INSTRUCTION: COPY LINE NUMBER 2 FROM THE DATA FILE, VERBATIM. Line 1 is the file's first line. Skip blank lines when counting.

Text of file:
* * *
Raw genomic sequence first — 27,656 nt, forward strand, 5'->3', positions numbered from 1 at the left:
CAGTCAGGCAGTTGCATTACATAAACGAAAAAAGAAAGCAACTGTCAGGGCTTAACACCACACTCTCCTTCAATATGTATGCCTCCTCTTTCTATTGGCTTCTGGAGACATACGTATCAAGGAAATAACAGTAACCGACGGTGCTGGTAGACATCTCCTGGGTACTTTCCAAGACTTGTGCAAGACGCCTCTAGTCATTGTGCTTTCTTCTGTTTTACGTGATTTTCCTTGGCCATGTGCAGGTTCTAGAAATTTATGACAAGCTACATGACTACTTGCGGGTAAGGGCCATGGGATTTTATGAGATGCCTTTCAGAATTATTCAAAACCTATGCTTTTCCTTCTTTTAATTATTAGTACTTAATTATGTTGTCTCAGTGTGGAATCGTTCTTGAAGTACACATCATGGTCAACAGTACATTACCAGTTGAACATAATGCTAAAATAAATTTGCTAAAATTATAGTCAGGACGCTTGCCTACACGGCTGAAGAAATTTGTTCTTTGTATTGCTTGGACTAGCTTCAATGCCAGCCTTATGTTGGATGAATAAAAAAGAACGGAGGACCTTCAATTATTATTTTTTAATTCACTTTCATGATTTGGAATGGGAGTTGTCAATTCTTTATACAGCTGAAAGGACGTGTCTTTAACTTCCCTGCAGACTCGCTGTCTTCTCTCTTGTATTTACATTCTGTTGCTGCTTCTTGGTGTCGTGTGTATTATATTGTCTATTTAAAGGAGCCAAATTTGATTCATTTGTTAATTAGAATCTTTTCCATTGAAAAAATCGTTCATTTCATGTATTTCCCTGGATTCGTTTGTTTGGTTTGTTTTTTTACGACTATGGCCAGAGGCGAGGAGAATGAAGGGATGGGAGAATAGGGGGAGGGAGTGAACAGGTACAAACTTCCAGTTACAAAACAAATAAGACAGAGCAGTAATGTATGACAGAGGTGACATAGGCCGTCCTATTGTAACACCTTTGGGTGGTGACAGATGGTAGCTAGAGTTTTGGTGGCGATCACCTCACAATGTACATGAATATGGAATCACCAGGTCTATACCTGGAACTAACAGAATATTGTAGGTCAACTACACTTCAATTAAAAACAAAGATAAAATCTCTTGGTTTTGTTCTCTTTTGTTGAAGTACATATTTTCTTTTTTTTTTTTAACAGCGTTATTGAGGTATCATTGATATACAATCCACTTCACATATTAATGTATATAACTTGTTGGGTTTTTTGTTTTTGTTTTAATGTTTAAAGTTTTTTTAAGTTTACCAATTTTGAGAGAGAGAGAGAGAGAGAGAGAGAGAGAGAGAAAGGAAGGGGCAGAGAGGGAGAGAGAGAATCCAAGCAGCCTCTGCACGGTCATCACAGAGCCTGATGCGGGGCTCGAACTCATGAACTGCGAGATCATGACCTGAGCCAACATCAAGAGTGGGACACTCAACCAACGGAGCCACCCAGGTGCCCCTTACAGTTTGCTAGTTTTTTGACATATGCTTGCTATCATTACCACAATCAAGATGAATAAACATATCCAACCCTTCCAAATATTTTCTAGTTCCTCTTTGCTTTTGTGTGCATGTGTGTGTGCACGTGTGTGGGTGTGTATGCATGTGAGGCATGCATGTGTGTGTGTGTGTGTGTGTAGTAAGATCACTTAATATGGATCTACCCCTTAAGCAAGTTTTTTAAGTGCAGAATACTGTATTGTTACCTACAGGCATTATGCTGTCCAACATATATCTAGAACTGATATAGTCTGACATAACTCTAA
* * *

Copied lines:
CAGTCAGGCAGTTGCATTACATAAACGAAAAAAGAAAGCAACTGTCAGGGCTTAACACCACACTCTCCTTCAATATGTATGCCTCCTCTTTCTATTGGCTTCTGGAGACATACGTATCAAGGAAATAACAGTAACCGACGGTGCTGGTAGACATCTCCTGGGTACTTTCCAAGACTTGTGCAAGACGCCTCTAGTCATTGTGCTTTCTTCTGTTTTACGTGATTTTCCTTGGCCATGTGCAGGTTCTAGAAATTTATGACAAGCTACATGACTACTTGCGGGTAAGGGCCATGGGATTTTATGAGATGCCTTTCAGAATTATTCAAAACCTATGCTTTTCCTTCTTTTAATTATTAGTACTTAATTATGTTGTCTCAGTGTGGAATCGTTCTTGAAGTACACATCATGGTCAACAGTACATTACCAGTTGAACATAATGCTAAAATAAATTTGCTAAAATTATAGTCAGGACGCTTGCCTACACGGCTGAAGAAATTTGTTCTTTGTATTGCTTGGACTAGCTTCAATGCCAGCCTTATGTTGGATGAATAAAAAAGAACGGAGGACCTTCAATTATTATTTTTTAATTCACTTTCATGATTTGGAATGGGAGTTGTCAATTCTTTATACAGCTGAAAGGACGTGTCTTTAACTTCCCTGCAGACTCGCTGTCTTCTCTCTTGTATTTACATTCTGTTGCTGCTTCTTGGTGTCGTGTGTATTATATTGTCTATTTAAAGGAGCCAAATTTGATTCATTTGTTAATTAGAATCTTTTCCATTGAAAAAATCGTTCATTTCATGTATTTCCCTGGATTCGTTTGTTTGGTTTGTTTTTTTACGACTATGGCCAGAGGCGAGGAGAATGAAGGGATGGGAGAATAGGGGGAGGGAGTGAACAGGTACAAACTTCCAGTTACAAAACAAATAAGACAGAGCAGTAATGTATGACAGAGGTGACATAGGCCGTCCTATTGTAACACCTTTGGGTGGTGACAGATGGTAGCTAGAGTTTTGGTGGCGATCACCTCACAATGTACATGAATATGGAATCACCAGGTCTATACCTGGAACTAACAGAATATTGTAGGTCAACTACACTTCAATTAAAAACAAAGATAAAATCTCTTGGTTTTGTTCTCTTTTGTTGAAGTACATATTTTCTTTTTTTTTTTTAACAGCGTTATTGAGGTATCATTGATATACAATCCACTTCACATATTAATGTATATAACTTGTTGGGTTTTTTGTTTTTGTTTTAATGTTTAAAGTTTTTTTAAGTTTACCAATTTTGAGAGAGAGAGAGAGAGAGAGAGAGAGAGAGAGAAAGGAAGGGGCAGAGAGGGAGAGAGAGAATCCAAGCAGCCTCTGCACGGTCATCACAGAGCCTGATGCGGGGCTCGAACTCATGAACTGCGAGATCATGACCTGAGCCAACATCAAGAGTGGGACACTCAACCAACGGAGCCACCCAGGTGCCCCTTACAGTTTGCTAGTTTTTTGACATATGCTTGCTATCATTACCACAATCAAGATGAATAAACATATCCAACCCTTCCAAATATTTTCTAGTTCCTCTTTGCTTTTGTGTGCATGTGTGTGTGCACGTGTGTGGGTGTGTATGCATGTGAGGCATGCATGTGTGTGTGTGTGTGTGTGTAGTAAGATCACTTAATATGGATCTACCCCTTAAGCAAGTTTTTTAAGTGCAGAATACTGTATTGTTACCTACAGGCATTATGCTGTCCAACATATATCTAGAACTGATATAGTCTGACATAACTCTAA